Kansas Department of Education
ks task force report

With schools shuttered, Kansas announces guidance for remote instruction

March 20, 2020
Districts are to come up with plans to provide remote learning and account for students who don't have online access.

Although regular classes  in Kansas have been canceled through the end of the 2019-20 school year, students in the state will still keep doing academic work — perhaps up to three hours of remote learning per day for older students — under guidelines issued as part of the state’s response to the COVID-19 virus.

The Lawrence Journal-World reports that Kansas Education Commissioner Randy Watson outlined Kansas State Department of Education guidelines for school districts to use when creating a continuous learning program. The guidelines were created by a task force of educators across the state.

The guidelines include allowing small groups of students to meet in person for lessons that are not easily conducted through virtual education avenues, Watson says. They allow schools to host in-person activities that include less than 10 people who are separated by at least six feet. Those rules are in line with recommendations from health officials to help stop the spread of COVID-19.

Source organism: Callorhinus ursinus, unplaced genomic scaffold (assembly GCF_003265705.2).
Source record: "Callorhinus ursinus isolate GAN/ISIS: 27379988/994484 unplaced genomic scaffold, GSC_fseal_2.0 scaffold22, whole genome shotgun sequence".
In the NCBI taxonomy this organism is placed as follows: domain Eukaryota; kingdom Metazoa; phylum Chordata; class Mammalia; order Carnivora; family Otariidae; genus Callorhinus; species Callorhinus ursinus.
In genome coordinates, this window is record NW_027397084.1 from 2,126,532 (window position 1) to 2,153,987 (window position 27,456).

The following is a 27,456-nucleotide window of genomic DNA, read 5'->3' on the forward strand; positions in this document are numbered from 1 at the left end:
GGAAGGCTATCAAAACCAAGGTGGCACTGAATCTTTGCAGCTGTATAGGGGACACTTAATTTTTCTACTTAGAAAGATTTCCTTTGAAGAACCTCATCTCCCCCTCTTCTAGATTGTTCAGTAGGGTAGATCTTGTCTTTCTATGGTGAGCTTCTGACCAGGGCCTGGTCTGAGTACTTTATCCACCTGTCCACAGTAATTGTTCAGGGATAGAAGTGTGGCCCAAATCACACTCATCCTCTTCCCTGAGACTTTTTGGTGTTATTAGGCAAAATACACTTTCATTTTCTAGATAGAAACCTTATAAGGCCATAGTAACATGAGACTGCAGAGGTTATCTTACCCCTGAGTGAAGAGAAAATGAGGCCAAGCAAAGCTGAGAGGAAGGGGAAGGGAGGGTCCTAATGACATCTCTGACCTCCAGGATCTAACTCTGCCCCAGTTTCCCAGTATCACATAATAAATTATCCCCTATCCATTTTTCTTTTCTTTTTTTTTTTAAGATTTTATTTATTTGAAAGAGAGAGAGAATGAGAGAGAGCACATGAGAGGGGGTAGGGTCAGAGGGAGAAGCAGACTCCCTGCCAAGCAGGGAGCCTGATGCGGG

“I want to be crystal clear: We did not shut schools down in Kansas,” Watson says. “We are limiting activity in schools in Kansas.”

The guidelines suggest most students should have a limited amount of at-home learning time. They show the maximum student commitment to learning each day should be 30 minutes for pre-kindergarten, 45 minutes for students in kindergarten and first grade, 60 minutes for students in second and third grades, and 90 minutes for students in fourth and fifth grades.

For students in sixth grade and up, students should have 30 minutes per teacher with a maximum of three hours total. The guidelines suggest that teachers have weekly assignments, projects, and video check-ins to assess their students’ learning. 

[ RELATED: Read the entire Continuous Learning Task Force Guidance ]

The task force report comes two days after Kansas Gov. Laura Kelly ordered all school buildings closed for the rest of the academic year in response to the coronavirus pandemic.

The order came after the state’s number of confirmed COVID-19 cases doubled in two days. As of Thursday afternoon, Kansas had reported at least 34 confirmed cases of the virus, although officials had started to limit testing in parts of the state because of the widespread nature of the virus and a lack of tests

In light of the governor’s order, each school district will need to create a continuous learning plan that suits its student population needs, says Cindy Couchman, assistant superintendent of the Buhler school district and member of the task force.

Although many schools may use online learning in their plans, many families may not have reliable access to the internet. For those students, schools may need to provide education packets that can be completed at home.

Watson says each school district must have a state-approved plan in place by April 15.

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